Definition of 'Engel's Law'
Engel's law was first proposed by the German economist Ernst Engel in 1857. Engel based his law on observations of the spending habits of different income groups in Germany. He found that the proportion of income spent on food decreased as income increased, and that the proportion of income spent on other goods and services increased.
Engel's law has been supported by subsequent studies in other countries. However, there are some exceptions to the law. For example, in some countries, the proportion of income spent on food may increase as income increases, due to the high cost of food.
Engel's law is important because it helps to explain how people's spending habits change as their incomes change. This information can be used by businesses to target their marketing efforts and by governments to design social programs.
In addition to the original Engel's law, there are also a number of other related laws that describe how people's spending habits change as their incomes change. These laws include:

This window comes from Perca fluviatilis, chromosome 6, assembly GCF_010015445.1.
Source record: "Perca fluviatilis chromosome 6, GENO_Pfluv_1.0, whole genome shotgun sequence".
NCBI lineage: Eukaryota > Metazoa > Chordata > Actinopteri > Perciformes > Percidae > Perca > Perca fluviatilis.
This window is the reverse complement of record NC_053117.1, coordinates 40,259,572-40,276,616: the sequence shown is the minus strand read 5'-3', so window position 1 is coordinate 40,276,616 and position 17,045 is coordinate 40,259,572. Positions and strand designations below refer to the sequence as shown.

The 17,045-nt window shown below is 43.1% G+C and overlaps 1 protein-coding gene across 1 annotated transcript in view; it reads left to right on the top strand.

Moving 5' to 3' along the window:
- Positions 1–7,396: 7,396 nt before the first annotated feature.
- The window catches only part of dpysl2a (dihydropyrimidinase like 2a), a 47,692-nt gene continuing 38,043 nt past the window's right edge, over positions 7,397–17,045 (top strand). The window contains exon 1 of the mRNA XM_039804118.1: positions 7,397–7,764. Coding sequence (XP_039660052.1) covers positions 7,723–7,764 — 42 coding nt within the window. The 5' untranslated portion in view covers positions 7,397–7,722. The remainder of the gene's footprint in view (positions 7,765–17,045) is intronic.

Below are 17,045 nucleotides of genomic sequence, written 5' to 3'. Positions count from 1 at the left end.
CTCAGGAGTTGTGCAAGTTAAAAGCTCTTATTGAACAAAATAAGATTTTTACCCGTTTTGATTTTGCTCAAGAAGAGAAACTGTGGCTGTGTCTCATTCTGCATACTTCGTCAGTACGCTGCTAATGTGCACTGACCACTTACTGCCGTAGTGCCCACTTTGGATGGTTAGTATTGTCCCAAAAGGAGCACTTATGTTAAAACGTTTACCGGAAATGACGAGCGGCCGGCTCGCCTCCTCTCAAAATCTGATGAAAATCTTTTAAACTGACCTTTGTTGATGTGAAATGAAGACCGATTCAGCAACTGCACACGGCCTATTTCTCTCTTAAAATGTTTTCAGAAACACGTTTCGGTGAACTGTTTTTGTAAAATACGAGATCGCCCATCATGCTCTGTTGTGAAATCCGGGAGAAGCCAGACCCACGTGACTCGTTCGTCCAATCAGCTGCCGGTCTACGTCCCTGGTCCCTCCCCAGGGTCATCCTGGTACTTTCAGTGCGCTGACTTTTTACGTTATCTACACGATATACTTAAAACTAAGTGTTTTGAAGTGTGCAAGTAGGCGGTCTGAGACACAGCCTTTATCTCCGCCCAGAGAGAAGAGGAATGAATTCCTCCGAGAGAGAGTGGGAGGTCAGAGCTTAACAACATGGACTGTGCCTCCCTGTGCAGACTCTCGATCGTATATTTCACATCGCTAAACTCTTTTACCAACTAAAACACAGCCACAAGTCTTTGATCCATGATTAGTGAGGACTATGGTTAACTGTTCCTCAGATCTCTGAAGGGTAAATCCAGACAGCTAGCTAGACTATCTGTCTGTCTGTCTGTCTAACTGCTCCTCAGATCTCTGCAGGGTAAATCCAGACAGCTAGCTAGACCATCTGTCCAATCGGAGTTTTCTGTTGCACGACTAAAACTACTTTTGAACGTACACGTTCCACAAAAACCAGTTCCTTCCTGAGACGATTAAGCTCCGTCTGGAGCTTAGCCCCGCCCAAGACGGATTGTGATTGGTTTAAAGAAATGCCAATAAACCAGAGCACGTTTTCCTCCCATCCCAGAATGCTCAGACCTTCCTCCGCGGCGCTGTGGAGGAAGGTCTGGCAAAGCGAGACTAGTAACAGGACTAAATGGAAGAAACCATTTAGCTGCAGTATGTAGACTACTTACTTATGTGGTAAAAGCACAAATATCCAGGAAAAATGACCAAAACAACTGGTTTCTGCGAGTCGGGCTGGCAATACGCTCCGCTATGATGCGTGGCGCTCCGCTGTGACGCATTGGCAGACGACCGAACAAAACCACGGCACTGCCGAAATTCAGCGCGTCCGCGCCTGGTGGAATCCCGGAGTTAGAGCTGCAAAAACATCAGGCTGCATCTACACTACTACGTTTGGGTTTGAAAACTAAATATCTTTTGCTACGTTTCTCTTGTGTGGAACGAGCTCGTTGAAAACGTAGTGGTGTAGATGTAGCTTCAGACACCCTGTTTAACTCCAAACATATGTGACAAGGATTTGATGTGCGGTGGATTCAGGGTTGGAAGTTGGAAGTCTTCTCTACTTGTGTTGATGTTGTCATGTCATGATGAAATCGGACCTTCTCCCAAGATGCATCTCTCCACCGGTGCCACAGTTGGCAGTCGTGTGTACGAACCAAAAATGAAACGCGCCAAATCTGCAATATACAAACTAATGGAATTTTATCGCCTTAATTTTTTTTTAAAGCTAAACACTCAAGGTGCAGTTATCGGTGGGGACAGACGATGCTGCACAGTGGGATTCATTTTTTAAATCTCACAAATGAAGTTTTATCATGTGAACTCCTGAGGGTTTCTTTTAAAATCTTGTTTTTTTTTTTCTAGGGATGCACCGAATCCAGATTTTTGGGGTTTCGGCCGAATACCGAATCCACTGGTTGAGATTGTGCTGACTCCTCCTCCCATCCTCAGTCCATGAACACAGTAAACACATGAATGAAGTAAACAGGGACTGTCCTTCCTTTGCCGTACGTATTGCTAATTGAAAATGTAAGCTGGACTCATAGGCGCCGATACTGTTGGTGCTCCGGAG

* The Law of Diminishing Marginal Utility: This law states that as a person consumes more of a good or service, the marginal utility (the additional satisfaction that the person gets from consuming one more unit of the good or service) decreases.
* The Law of Demand: This law states that as the price of a good or service increases, the quantity demanded of the good or service decreases.
* The Law of Supply: This law states that as the price of a good or service increases, the quantity supplied of the good or service increases.
These laws are all important for understanding how people's spending habits change and how the economy works.
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